Chau shares her own story and advice on getting back into the job market in this debut self-help guide.
“It happened so fast,” the author recalls about her termination, in her 50s, from the unnamed company where she’d worked for nearly 20 years. In this guide, she takes readers through her journey of receiving the news (“I cried, I couldn’t help it, but held myself together and went bravely down the elevator”), telling her family, using her company’s career-transition firm, networking, and, eventually, landing her next job. Chau organizes her narrative into 33 brief chapters, which relate her personal saga largely chronologically but also focus on specific, practical topics, including “Employment Lawyers—Do You Have a Case?,” “Creating a Personal Brand,” and “Going Back to School.” Other chapters acknowledge and address the emotional consequences of being downsized, such as “The Hurt That Never Goes Away.” Most end with several bullet-pointed “Lessons Learned,” including the necessity of talking with someone about one’s problems and of being honest about gaps in work history. She concludes the book with tips regarding the contents of one’s job-hunting “Toolbox”: a resume, a cover letter, a reference list, business cards, a prepared 90-second introduction for interviews, a marketing profile of skills and strengths, and more. Chau, a longtime personal journal writer, has crafted a clear, conversational guide that provides basic yet bracing advice on how to handle a job loss. Although many of the tips are obvious, such as to include contact information on one’s resume, the book does effectively walk readers through the routine yet important tasks of a job search. Best of all, Chau speaks with the authority of a survivor who, while offering few details about her own professional life, ultimately serves as an inspirational model of positivity and perseverance.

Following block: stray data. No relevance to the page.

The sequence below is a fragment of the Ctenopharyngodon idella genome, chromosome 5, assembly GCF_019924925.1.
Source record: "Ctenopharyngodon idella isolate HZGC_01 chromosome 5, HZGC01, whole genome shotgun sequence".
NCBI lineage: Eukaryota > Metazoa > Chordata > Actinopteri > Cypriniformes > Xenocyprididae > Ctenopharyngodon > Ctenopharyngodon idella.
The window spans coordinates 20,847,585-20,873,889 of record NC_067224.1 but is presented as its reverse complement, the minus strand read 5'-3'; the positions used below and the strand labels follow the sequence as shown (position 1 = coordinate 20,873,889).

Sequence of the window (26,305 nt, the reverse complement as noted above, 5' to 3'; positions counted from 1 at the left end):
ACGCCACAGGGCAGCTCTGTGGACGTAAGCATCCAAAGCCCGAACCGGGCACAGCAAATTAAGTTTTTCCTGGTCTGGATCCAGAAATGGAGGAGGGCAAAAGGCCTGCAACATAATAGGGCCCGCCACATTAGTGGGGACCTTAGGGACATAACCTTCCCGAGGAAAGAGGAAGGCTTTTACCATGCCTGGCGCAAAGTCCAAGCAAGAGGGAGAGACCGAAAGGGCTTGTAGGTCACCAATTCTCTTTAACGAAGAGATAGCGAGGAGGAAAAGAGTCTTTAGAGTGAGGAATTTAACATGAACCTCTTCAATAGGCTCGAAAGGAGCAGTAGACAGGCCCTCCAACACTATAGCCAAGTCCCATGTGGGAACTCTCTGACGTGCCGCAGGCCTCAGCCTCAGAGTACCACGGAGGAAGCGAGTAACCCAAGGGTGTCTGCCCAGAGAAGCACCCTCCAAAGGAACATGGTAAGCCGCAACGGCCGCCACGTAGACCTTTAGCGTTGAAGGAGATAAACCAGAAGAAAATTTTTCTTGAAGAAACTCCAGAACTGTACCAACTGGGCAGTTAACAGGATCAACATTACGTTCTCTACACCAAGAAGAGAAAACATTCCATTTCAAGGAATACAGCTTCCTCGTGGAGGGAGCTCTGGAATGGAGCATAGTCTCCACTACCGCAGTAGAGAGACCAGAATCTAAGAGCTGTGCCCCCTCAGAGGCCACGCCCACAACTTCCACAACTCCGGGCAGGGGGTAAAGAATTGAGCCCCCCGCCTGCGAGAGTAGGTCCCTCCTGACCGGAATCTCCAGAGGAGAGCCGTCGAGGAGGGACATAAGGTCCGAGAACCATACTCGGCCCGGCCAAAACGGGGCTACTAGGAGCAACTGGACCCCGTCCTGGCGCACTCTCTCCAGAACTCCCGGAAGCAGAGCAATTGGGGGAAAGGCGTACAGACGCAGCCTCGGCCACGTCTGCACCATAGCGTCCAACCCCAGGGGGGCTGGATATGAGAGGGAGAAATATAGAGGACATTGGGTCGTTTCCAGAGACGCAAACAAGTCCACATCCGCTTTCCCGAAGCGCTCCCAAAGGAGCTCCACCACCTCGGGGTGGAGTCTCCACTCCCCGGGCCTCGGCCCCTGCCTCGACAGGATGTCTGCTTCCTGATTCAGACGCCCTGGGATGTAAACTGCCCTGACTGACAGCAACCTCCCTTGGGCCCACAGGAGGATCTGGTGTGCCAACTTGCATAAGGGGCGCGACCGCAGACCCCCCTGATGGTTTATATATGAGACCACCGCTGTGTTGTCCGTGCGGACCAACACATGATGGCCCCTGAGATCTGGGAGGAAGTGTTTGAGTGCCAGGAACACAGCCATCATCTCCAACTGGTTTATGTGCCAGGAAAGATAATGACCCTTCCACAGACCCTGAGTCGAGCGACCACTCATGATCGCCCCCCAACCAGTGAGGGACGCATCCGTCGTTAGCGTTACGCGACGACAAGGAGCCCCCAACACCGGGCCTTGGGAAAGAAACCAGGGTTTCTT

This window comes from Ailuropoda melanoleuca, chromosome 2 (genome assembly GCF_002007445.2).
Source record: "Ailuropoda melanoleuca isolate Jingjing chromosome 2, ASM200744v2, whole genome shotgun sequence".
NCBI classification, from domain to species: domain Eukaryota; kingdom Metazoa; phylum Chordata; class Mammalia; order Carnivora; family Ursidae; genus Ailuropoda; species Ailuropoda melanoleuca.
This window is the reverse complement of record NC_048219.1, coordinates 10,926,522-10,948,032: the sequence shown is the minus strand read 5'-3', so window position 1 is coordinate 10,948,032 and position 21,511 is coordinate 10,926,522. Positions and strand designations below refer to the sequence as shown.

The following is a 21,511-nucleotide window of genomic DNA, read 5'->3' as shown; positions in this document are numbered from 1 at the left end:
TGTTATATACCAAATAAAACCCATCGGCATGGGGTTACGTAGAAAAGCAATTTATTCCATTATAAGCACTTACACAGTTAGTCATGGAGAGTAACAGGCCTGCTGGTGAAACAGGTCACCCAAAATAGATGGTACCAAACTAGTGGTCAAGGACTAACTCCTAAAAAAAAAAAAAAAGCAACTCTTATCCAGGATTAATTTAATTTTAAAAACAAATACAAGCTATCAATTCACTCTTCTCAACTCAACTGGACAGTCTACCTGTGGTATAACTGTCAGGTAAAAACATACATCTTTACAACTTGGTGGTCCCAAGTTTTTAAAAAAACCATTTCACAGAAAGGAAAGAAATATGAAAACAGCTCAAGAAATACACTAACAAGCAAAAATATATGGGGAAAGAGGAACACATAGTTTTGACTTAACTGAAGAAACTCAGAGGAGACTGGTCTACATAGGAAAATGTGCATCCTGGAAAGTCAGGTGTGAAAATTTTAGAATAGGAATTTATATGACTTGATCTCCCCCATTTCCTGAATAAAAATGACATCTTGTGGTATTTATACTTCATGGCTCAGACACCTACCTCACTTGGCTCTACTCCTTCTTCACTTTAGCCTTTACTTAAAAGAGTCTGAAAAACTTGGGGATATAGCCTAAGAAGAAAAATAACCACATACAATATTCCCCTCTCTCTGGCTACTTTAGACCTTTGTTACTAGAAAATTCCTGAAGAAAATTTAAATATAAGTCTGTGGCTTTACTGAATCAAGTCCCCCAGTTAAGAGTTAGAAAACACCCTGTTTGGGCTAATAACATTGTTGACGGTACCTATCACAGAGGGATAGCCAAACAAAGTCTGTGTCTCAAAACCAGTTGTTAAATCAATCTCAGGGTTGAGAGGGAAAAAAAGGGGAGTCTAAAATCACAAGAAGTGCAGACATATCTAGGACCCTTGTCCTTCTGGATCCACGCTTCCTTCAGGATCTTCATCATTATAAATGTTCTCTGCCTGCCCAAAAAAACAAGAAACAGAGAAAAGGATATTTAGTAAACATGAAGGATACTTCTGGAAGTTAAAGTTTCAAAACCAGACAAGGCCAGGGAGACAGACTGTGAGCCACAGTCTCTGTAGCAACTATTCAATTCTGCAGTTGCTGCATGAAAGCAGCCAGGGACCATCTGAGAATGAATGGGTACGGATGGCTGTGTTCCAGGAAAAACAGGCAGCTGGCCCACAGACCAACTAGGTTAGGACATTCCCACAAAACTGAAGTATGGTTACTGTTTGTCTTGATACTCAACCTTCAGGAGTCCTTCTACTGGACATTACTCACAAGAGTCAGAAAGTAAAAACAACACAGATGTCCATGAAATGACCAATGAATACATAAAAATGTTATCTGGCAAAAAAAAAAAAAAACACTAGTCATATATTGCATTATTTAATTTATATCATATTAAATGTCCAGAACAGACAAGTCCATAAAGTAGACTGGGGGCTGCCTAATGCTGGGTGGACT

Solid, well-structured support from someone who’s gone through the downsizing process.